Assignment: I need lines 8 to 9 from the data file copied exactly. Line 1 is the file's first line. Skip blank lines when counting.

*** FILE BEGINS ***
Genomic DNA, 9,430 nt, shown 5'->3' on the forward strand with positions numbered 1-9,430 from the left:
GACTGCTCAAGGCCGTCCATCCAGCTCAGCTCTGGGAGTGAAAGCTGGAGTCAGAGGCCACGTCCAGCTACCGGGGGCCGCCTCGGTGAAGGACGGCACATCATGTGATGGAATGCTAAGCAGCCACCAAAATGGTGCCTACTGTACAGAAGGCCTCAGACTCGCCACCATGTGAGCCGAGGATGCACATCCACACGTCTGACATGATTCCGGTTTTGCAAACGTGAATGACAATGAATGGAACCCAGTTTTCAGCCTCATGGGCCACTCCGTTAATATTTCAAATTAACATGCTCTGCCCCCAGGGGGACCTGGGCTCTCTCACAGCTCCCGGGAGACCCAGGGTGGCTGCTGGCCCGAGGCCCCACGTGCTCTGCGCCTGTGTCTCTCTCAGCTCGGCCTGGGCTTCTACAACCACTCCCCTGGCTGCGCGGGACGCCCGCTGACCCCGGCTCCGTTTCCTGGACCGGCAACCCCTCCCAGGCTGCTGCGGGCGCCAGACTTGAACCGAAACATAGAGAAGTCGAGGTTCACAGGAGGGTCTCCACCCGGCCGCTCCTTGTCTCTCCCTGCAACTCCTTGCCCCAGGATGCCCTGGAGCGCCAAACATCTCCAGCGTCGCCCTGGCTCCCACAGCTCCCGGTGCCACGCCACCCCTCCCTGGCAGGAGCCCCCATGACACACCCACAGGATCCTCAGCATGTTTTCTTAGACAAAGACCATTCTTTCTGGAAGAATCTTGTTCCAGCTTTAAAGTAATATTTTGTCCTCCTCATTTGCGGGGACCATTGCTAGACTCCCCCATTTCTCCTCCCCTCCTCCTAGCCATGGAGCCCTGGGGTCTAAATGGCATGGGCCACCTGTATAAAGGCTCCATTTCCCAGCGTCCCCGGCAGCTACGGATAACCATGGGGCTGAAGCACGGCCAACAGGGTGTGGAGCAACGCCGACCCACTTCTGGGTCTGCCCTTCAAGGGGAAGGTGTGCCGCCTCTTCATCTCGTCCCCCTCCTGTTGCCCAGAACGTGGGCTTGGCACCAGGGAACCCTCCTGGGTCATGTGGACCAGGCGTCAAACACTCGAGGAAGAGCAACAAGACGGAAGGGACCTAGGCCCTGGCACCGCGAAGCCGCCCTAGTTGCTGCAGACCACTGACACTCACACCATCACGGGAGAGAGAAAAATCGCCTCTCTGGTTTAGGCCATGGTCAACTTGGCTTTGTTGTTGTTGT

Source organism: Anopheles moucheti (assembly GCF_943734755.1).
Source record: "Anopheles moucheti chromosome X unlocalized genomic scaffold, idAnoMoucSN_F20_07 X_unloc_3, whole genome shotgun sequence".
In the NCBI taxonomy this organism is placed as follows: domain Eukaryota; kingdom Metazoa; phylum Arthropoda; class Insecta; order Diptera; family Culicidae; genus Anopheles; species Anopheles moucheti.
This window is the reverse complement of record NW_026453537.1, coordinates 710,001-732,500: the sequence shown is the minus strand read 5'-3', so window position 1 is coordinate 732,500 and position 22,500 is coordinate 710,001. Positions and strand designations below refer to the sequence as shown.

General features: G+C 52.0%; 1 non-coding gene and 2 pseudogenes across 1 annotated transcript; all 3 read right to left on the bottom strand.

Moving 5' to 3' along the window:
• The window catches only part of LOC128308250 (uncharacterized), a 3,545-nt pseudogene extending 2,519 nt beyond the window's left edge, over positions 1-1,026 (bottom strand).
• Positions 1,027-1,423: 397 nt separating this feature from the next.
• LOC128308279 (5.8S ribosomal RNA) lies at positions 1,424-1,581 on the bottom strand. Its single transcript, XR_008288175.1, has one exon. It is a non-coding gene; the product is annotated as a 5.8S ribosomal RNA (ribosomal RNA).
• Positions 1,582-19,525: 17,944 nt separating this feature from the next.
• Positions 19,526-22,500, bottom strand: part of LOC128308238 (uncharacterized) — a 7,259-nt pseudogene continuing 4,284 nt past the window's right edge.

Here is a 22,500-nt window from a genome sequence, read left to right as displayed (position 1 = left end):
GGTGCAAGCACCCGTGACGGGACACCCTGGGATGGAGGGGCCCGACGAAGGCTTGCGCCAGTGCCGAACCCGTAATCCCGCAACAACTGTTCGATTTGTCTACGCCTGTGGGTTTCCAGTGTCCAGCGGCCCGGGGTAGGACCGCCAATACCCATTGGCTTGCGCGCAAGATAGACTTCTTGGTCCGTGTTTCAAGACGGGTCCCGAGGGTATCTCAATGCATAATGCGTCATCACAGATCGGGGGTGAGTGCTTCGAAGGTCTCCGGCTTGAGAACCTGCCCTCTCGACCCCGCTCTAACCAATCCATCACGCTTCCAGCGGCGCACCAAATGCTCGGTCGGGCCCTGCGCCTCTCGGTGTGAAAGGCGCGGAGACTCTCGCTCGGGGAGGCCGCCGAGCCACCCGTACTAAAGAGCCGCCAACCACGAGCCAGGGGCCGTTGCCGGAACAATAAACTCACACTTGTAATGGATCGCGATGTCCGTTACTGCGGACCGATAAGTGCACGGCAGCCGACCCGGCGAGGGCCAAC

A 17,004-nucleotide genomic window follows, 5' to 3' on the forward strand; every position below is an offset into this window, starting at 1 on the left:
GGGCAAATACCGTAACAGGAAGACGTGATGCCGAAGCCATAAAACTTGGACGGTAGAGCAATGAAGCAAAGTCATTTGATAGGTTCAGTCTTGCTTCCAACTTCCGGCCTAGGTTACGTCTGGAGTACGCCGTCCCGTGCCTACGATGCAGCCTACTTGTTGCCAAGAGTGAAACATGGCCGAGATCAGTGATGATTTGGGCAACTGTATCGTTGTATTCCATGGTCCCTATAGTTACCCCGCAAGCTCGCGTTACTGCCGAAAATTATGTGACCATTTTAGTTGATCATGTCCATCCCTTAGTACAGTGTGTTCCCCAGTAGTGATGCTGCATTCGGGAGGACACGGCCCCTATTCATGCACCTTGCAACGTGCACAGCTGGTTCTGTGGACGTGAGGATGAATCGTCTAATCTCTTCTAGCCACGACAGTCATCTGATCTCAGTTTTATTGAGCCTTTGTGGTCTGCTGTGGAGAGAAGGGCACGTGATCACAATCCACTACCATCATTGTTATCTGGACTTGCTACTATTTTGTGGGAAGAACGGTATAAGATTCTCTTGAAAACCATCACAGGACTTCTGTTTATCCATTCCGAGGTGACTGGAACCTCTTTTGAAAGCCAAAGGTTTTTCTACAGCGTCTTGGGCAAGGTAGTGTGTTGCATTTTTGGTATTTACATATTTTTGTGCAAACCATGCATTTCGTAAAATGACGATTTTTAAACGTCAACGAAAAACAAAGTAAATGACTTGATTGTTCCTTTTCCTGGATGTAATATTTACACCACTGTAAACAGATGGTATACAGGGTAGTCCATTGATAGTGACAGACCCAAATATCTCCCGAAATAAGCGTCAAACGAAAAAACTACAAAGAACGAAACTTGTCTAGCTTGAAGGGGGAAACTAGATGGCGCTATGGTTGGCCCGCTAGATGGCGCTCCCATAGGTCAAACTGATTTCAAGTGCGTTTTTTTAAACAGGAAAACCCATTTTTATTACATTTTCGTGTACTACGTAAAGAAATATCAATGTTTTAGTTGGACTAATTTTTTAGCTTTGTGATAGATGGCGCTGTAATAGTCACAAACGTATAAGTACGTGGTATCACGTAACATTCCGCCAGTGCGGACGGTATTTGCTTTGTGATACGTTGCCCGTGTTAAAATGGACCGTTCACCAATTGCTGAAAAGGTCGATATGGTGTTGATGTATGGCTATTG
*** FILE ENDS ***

Moving 5' to 3' along the window:
• The window catches only part of LOC128308250 (uncharacterized), a 3,545-nt pseudogene extending 2,519 nt beyond the window's left edge, over positions 1-1,026 (bottom strand).